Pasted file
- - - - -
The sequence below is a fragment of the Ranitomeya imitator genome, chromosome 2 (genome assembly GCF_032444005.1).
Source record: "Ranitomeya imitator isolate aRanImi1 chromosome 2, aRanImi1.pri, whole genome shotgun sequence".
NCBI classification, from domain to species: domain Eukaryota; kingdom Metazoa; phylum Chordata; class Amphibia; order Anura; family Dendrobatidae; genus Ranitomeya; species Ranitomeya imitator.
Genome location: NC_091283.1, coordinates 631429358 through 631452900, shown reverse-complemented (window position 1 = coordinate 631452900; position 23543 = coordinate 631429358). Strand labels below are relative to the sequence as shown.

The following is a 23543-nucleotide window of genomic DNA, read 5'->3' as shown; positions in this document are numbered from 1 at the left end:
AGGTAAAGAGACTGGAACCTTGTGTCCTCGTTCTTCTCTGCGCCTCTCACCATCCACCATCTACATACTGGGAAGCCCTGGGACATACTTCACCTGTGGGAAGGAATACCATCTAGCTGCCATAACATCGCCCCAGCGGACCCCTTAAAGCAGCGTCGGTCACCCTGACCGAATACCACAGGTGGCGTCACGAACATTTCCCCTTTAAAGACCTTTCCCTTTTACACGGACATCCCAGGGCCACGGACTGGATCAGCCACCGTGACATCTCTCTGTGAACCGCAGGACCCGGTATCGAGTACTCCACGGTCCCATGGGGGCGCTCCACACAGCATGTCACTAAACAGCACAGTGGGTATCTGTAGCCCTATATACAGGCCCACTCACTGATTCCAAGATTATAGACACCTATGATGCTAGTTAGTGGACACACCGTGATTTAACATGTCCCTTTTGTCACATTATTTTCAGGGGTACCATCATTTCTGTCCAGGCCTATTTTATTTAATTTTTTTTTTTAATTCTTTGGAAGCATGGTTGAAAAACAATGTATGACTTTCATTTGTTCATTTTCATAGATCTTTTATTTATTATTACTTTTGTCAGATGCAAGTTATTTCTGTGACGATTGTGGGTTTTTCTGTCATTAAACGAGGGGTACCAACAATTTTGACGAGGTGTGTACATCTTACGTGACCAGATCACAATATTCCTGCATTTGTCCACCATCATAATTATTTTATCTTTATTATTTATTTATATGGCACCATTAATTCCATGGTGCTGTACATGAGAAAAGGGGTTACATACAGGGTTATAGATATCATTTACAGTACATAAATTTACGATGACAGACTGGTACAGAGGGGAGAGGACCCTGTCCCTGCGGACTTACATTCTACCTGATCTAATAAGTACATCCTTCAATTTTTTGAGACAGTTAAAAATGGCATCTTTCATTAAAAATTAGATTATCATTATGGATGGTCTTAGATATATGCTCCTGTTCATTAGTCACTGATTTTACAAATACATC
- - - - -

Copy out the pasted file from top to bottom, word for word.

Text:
The sequence below is a fragment of the Ranitomeya imitator genome, chromosome 2 (genome assembly GCF_032444005.1).
Source record: "Ranitomeya imitator isolate aRanImi1 chromosome 2, aRanImi1.pri, whole genome shotgun sequence".
NCBI classification, from domain to species: domain Eukaryota; kingdom Metazoa; phylum Chordata; class Amphibia; order Anura; family Dendrobatidae; genus Ranitomeya; species Ranitomeya imitator.
Genome location: NC_091283.1, coordinates 631429358 through 631452900, shown reverse-complemented (window position 1 = coordinate 631452900; position 23543 = coordinate 631429358). Strand labels below are relative to the sequence as shown.

The following is a 23543-nucleotide window of genomic DNA, read 5'->3' as shown; positions in this document are numbered from 1 at the left end:
AGGTAAAGAGACTGGAACCTTGTGTCCTCGTTCTTCTCTGCGCCTCTCACCATCCACCATCTACATACTGGGAAGCCCTGGGACATACTTCACCTGTGGGAAGGAATACCATCTAGCTGCCATAACATCGCCCCAGCGGACCCCTTAAAGCAGCGTCGGTCACCCTGACCGAATACCACAGGTGGCGTCACGAACATTTCCCCTTTAAAGACCTTTCCCTTTTACACGGACATCCCAGGGCCACGGACTGGATCAGCCACCGTGACATCTCTCTGTGAACCGCAGGACCCGGTATCGAGTACTCCACGGTCCCATGGGGGCGCTCCACACAGCATGTCACTAAACAGCACAGTGGGTATCTGTAGCCCTATATACAGGCCCACTCACTGATTCCAAGATTATAGACACCTATGATGCTAGTTAGTGGACACACCGTGATTTAACATGTCCCTTTTGTCACATTATTTTCAGGGGTACCATCATTTCTGTCCAGGCCTATTTTATTTAATTTTTTTTTTTAATTCTTTGGAAGCATGGTTGAAAAACAATGTATGACTTTCATTTGTTCATTTTCATAGATCTTTTATTTATTATTACTTTTGTCAGATGCAAGTTATTTCTGTGACGATTGTGGGTTTTTCTGTCATTAAACGAGGGGTACCAACAATTTTGACGAGGTGTGTACATCTTACGTGACCAGATCACAATATTCCTGCATTTGTCCACCATCATAATTATTTTATCTTTATTATTTATTTATATGGCACCATTAATTCCATGGTGCTGTACATGAGAAAAGGGGTTACATACAGGGTTATAGATATCATTTACAGTACATAAATTTACGATGACAGACTGGTACAGAGGGGAGAGGACCCTGTCCCTGCGGACTTACATTCTACCTGATCTAATAAGTACATCCTTCAATTTTTTGAGACAGTTAAAAATGGCATCTTTCATTAAAAATTAGATTATCATTATGGATGGTCTTAGATATATGCTCCTGTTCATTAGTCACTGATTTTACAAATACATC